Jan 12, 2017 / by Daniel Quiles / Artforum
Harold Mendez’s American Pictures, 2016, consists of one gridded industrial mat, sprayed with a fine layer of enamel paint and laid flat on the floor, against which another painted mat is propped at a perpendicular angle, creating a sort of stage for the work’s focal point: a tree trunk impaled on a wrought-iron rod. The gnarled trunk has been covered, almost beyond recognition, with wine-red powder made from the crushed bodies of cochineal insects, while white carnation petals have been sprinkled on the base of the construction. White Carnations are used by indigenous Mexicans to commemorate the dead - but whose funeral were these intended for? One’s immediate impression of the ambiguously figurative shape, too small to be an adult body, was nonetheless of a torso, perhaps the charred reminder of an unspeakably gruesome act. Yet on closer inspection one was struck by the tension between this form and its delicately crafted surface, rather than by overt horror.
“At night we walk in circle,” which was the artist’s first commercial solo exhibition in his native Chicago, has established Mendez as a thoughtful and meticulous assemblagist and photographer who arranges diffuse multimedia objects to suggest networks and associations between them. The Gallery’s first room featured three sculptures, a photograph, and a mixed-media photographic work - and at every turn, the level of detail rewarded sustained looking. In the gallery’s front window was Margarita, 2016, a faux-indigenous feathered headdress made from a batting helmet’s foam stuffing strewn with feathers and leaves collected from the El Astillero mountains of Zacatecas, Mexico. This crown of sorts was propped high on an elegant steel base that contrasted sharply with the rusted iron of American Pictures. Its quasi-anthropological display was echoed by the suggestion of a shrunken head in I did not become someone different/That I did not want to be, 2016, a coconut shell covered with moss and Kool-Aid, which sat atop another reclaimed iron pole curved slightly at the top as if listing under it’s own weight. The verticality of both works conjured absent bodies, evidencing Mendez’s signature manipulation of materials to achieve an effect somewhere between violence and preciousness. Let us gather in a flourishing way, 2016, anchored the center of the room with a large slab of travertine rock, more petals, and an oxidized copper reproduction of a per-Columbian death mask, the original of which resides in the Museo del Oro in Bogotá, Columbia. The reproduction rested upside down on the travertine sheet, its cuplike recess filled with water so that the distorted features in relief shimmered. The visual potency of this work-which may be intended as a memorial to the horrors of conquest-lies in its very brutality, which is revealed gradually by means of these telling details as one parses the contextual underpinnings of its components.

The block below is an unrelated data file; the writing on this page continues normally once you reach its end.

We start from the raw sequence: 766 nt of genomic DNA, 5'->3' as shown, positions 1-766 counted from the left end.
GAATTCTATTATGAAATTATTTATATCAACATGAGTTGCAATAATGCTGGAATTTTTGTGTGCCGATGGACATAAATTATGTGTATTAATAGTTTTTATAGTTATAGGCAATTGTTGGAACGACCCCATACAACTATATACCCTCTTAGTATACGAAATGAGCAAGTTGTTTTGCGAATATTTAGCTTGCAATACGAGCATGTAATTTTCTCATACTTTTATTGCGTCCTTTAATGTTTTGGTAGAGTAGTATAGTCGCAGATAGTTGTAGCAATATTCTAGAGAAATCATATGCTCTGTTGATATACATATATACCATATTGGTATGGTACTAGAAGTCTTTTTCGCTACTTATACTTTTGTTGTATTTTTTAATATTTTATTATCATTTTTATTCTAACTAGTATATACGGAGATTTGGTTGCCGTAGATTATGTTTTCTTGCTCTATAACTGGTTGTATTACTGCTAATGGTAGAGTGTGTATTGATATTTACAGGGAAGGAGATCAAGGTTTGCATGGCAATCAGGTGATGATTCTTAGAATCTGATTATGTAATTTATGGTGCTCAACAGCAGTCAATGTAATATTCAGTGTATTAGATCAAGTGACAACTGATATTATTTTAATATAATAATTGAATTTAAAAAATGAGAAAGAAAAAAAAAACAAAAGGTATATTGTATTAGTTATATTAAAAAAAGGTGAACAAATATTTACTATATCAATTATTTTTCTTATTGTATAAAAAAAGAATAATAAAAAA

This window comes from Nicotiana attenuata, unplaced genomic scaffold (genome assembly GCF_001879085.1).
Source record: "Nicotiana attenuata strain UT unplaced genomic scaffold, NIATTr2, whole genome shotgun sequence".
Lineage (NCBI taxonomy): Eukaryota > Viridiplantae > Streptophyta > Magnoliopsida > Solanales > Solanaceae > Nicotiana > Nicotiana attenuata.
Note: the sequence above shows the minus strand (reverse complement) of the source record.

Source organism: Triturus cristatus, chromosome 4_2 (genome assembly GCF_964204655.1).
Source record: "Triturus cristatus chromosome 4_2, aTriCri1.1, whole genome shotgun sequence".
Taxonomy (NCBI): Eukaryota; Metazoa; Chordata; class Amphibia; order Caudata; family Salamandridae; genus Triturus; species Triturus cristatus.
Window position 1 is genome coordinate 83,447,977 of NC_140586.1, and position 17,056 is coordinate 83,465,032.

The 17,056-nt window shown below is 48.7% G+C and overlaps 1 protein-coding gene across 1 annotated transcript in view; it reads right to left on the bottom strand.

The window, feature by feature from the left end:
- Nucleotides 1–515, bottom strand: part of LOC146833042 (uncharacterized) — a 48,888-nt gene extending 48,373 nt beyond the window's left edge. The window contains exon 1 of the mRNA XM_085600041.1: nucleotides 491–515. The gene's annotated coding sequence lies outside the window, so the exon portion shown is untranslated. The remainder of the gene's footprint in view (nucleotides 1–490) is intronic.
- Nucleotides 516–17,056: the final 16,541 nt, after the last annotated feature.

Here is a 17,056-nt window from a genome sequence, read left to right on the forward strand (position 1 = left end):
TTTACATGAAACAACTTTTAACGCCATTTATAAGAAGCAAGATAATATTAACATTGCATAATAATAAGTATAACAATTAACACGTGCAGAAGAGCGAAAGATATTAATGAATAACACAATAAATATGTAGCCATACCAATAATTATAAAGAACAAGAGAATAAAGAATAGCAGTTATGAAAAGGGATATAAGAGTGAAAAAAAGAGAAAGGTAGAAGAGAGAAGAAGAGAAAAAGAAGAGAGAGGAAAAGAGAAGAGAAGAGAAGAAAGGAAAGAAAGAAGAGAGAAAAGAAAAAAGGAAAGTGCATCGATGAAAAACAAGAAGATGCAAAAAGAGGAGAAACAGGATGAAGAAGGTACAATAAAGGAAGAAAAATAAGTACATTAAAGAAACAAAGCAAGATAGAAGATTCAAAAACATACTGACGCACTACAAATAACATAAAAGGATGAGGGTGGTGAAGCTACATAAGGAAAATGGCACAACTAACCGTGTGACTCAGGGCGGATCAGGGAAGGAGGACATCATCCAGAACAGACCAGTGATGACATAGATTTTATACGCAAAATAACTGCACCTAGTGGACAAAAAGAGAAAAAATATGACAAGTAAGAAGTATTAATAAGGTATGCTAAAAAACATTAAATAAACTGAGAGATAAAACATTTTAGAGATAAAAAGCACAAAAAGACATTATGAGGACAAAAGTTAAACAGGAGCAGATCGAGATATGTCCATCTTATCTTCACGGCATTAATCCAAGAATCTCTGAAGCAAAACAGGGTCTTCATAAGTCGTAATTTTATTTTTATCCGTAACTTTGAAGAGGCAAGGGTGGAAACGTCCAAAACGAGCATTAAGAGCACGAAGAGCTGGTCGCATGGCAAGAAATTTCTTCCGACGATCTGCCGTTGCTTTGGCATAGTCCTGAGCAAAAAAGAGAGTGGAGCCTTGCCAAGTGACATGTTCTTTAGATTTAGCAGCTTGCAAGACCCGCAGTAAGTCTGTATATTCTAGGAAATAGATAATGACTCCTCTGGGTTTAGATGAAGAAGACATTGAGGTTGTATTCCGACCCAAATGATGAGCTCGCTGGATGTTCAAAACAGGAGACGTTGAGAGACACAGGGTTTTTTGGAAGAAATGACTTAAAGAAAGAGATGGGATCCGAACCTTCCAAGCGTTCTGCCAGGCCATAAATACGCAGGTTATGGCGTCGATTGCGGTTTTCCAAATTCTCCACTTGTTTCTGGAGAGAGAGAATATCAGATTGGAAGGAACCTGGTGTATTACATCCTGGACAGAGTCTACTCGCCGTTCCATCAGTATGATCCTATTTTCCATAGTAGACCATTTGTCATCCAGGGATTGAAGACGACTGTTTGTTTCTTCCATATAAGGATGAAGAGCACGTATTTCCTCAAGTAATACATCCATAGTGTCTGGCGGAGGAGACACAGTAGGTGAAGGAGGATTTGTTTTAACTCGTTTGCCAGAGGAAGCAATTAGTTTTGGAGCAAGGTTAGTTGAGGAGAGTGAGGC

It is in Mendez’s photography that such references become more indexical and specific. If they are not fears, they’re contritions If they are not doubts, inabilities (After Melitón Rodríguez), 2015, appropriates a preserved negative of the Colombian photographer. Rodríguez was known for his street views of Medellín and Antioquia taken during the late-nineteenth-century, during which the cities underwent dramatic modernizations. Mendez laboriously transferred Rodríguez’s image, which depicts a mirror inside the artist’s studio, from a Xerox print onto an aluminum lithographic plate, to whose surface some pulp remained adhered. The tears in the transferred image (the result of the physical stress of Mendez’s manipulations of the archival document) are visible. Elmina Castle, 2016, a photograph mounted low on a nearby wall, features the artist’s shadow obscuring the floor of the titular colonial-era Ghanian gold- and slave-trading post. a ltino artist of both Colombian and Mexican heritage, Mendez is less interested in overt autobiographical references than in creating an atmosphere. His work conveys, in equal measure, funereal calm and the dread of remote yet atavistic atrocities.
More from the Press:
Becoming Familiar with Unfamiliar Again: Contemporary Women Abstractionists at the Newcomb Museum
Sep 15, 2017 / by Lillian Alford Patterson / NolaVie
Jacob Lawrence’s ‘The American Struggle’ Commits The Nameless To Canvas
Feb 26, 2020 / by Julia Barber / WBUR